CIO Update caught with Patrick Bolin, senior director of Data Warehousing and the No.3 man in charge of IT at the 31,000 employee airline, to find what role IT plays in the company's continued profitability and success.
CIO Update: Why is data warehousing important to Southwest?
The warehouse is the foundation for (business intelligence) so we have the odd delivery teams that are part of our strategy and the warehouse is really about acquiring the data to support the use from the business standpoint.
It's really an integrated repository verses just copies of productionized data. So we take data from multiple systems, integrating in a way that makes it more useful to the business is really what we do."
The company is expanding at a significant rate, does IT have to keep pace with this or have you architected the infrastructure to expand with a few key strokes?
"We design all of our applications with the idea of expansion in mind. But I wouldn't say it's as easy as a few key strokes. It really depends on what you are trying to accomplish. If we're just adding a station or flying to a new city or something like that, that can be done relatively easily.
The things that get tougher is if you want to significant change to a business process or provide a new service you don't currently provide, then, obviously, that would require more custom work to be done."
What effect is growth having on IT?
"Obviously, the demand for our services is growing. What we need to have is a combination of the business to help prioritization and we have to constantly look at ways to make ourselves more efficient and more effective so that we can maintain a low cost."
How important is IT to Southwest's ability to keep offering low fairs?
"I think it's very important because what we are trying to do is provide technology in a way that gives (our employees) the capability to spend more time servicing the customer and less time doing repetitive tasks.
And we've seen this the last few years, we've also have tried to deploy more self-service automation to our customers: the ability to do boarding passes over the internet, the ability to do check-in's through kiosks and those sorts of things are all be driving by technology.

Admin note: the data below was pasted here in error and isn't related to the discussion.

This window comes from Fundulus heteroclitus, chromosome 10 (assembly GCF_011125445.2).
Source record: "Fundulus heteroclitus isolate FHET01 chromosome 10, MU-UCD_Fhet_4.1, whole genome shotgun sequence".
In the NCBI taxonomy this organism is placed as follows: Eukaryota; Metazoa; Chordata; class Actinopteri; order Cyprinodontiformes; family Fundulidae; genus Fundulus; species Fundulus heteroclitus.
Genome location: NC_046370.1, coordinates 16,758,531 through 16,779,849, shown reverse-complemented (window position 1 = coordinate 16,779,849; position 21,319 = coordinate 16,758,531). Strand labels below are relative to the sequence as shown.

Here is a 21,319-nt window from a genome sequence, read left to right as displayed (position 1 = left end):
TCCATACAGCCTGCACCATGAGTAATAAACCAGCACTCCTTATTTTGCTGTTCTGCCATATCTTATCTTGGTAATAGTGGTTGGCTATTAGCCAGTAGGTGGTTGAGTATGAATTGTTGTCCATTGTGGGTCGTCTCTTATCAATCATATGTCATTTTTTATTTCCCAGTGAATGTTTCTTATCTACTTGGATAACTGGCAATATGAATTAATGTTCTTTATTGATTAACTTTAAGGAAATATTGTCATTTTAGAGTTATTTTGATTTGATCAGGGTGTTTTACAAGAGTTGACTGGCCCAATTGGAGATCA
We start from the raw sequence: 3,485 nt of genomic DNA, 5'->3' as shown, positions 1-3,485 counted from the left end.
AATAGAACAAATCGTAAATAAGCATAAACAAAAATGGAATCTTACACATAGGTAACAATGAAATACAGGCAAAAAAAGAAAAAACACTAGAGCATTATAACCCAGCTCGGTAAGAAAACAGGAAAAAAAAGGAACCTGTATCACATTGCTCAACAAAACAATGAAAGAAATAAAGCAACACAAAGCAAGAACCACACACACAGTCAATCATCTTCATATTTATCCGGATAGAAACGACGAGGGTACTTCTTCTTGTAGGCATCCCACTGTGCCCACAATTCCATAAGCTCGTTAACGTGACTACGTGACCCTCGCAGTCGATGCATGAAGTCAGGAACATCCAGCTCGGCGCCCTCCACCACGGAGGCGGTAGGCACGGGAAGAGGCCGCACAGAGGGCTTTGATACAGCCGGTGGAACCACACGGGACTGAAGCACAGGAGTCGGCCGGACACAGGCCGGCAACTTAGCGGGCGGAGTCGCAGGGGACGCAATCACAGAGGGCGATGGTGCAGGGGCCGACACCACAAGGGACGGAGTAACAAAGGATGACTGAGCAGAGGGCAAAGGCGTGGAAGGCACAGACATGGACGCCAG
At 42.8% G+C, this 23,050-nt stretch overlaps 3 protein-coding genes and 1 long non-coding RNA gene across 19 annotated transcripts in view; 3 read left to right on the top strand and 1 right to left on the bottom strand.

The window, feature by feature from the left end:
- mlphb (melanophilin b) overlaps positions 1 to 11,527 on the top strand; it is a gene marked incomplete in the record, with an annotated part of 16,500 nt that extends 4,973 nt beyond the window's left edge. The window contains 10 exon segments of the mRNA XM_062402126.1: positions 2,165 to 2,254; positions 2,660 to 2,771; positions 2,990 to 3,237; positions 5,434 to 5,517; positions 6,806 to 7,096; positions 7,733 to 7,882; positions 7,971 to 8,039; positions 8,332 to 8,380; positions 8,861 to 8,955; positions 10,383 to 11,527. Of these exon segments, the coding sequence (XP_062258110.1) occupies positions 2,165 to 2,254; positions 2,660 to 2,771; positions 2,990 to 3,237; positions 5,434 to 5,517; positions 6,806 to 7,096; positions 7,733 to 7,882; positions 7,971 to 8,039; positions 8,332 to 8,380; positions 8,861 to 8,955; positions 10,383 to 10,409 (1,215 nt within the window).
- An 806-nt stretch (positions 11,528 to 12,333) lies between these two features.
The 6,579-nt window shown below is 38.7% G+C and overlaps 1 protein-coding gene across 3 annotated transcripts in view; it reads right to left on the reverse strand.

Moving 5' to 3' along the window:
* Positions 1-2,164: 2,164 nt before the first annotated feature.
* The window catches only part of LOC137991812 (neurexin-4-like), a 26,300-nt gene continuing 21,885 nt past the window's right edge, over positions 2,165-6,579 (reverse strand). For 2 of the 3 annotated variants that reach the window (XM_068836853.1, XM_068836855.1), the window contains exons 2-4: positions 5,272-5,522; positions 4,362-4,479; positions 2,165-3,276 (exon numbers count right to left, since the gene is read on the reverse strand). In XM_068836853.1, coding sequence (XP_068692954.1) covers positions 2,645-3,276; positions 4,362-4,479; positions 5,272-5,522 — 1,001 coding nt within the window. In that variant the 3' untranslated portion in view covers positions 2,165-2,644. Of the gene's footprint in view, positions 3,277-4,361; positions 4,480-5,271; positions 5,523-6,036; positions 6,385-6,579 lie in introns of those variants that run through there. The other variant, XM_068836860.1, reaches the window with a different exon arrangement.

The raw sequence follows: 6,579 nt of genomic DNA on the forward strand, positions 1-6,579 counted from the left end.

Such as with the kiosks for instance, we can have people more focused on helping the customer that need personal service verses checking bags. It's that sort of thing.
I guess the other airlines have looked at it more from the standpoint of can we cut staff or reduce staff. We've looked at it from the standpoint of can we continue to grow the airline with the staff that we have by giving people the opportunity to do different kinds of things."
To help accomplish this goal, have you laid out a roadmap for IT with regards to the business and where it's going?
"Absolutely, we have a multi-year plan that is always in place and we revise it multiple times a year."
A lot of companies want to do this but don't seem to be able to succeed in their efforts. How does your plan stay current with the needs of the business?
"It's got to be part of budget/planning process, it's got to be part of governance processthere are a lot of aspects. It's more of discipline thing I think. You can't just put it out there and say, 'Okay this is the multi-year plan were going to function under for the next three or four years.
You have to continually look at it and say, 'Okay, I know I made this plan last year but is it still the plan that makes sense for us'."
It seems like, just form people I've talked to, a lot of the challenge (in making an IT/business plan) is you have geographical dispersion where everything at Southwest is centralized from a corporate management standpoint.
The other thing is Southwest has done a wonderful job of building a real team-minded spirit where people understand what our purpose is and what our goals are as a company and that we've got an obligations to give that our best. So you don't have a lot of personal agendas getting in the way of meeting the needs of the company."